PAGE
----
Above is a validity checker for a variant of the implicational fragment of intuitionistic propositional logic. Entering a statement into the box, it will highlight with green if the statement is a theorem and red if the statement is a nontheorem. The theory was designed to be a canonical representative of the PSPACE-Complete complexity class and the solver was optimized for simplicity. The validity checker is not intended to be an efficient SAT solver. Rather, it is more similar to automated theorem provers in that it generates new clauses during the derivation and produces a proof instead of searching for counterexamples.

All characters, with the exception of whitespace and brackets, are interpreted as propositions. A sequence of characters is interpreted as a Horn clause, in the style of logic programming.

ABC ≡ A ← (B ∧ C) ≡ (A ← B) ← C

These Horn clauses can be nested with parentheses.

A(BC) ≡ A ← (B ← C)

Here are some example theorems (click to paste them into the box):While we allow parentheses enclosing the consequent of a Horn clause, these parentheses are ignored due to the following equivalence:

As such, all statements have a single proposition as their consequent and a list of other statements as their antecedents. More formally, we may write the type of a statement as an Algebraic Data Type (ADT):Statement := Nat × (List Statement)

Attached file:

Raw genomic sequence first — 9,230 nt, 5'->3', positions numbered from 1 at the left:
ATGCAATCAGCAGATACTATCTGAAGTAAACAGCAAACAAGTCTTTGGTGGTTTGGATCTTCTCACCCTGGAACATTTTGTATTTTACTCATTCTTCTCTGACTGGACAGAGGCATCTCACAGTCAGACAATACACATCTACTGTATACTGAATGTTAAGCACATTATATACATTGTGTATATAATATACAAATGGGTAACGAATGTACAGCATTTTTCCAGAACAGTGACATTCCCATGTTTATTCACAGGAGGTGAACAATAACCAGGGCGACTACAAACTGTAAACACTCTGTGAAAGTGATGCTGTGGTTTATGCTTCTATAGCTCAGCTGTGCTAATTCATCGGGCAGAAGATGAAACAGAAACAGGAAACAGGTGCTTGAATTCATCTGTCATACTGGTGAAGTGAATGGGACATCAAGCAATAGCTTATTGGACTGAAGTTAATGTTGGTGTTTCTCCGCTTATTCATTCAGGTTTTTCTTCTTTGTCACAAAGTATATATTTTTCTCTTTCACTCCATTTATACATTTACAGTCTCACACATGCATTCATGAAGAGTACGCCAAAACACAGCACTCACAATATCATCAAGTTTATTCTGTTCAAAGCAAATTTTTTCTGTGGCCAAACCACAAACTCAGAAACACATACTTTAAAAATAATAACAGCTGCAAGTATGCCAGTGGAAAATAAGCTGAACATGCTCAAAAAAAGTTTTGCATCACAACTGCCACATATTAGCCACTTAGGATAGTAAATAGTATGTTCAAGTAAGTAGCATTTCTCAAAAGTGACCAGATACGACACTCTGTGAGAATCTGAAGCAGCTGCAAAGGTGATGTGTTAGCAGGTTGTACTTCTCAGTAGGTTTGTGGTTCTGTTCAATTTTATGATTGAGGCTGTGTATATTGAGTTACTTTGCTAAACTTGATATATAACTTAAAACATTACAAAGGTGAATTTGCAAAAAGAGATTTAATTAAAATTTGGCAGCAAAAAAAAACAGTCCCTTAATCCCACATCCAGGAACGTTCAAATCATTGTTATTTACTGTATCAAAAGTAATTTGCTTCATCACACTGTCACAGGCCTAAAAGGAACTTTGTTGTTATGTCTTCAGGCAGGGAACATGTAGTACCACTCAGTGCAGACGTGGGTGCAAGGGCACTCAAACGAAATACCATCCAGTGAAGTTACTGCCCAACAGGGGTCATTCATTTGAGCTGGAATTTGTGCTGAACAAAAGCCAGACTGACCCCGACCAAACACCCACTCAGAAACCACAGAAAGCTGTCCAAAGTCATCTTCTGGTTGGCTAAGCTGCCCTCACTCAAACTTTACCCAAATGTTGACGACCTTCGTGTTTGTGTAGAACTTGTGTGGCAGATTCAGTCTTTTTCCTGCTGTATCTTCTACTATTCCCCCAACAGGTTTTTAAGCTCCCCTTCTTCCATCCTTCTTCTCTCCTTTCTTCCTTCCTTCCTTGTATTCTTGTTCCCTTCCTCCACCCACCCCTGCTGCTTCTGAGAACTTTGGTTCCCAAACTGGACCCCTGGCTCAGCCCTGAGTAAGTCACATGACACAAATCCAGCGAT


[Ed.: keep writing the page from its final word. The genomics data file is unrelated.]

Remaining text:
Where atomic propositions are indexed with natural numbers. This ADT is perhaps to be expected of a canonical propositional logic, as it has a tree-like structure but does not have an arbitrarily chosen branching factor. Furthermore, there is no separate constructor for leaf nodes since all statements have exactly one consequent, including atomic propositions which are represented as a statement with an empty list of antecedents.

There is only one inference rule in this language. In short, to produce the desired consequent, we must choose the antecedent that will derive it via Modus Ponens. Then we must provide a proof of each antecedent of this chosen antecedent. Formally, the ADT of a proof in this language is:

Proof := Nat × (List Proof) ≡ Statement

Where antecedents are indexed by natural numbers. How convenient! The proof procedure is quite elegant, especially when each statement is given a unique identifier at the start, as new statements produced by the inference rule are composed only of subtrees of the original statement.

Unlike many intuitionistic logics, this theory does not have negation, a falsum, or any other equivalent notion.
At first glance, this may appear to reduce the generality of the theory.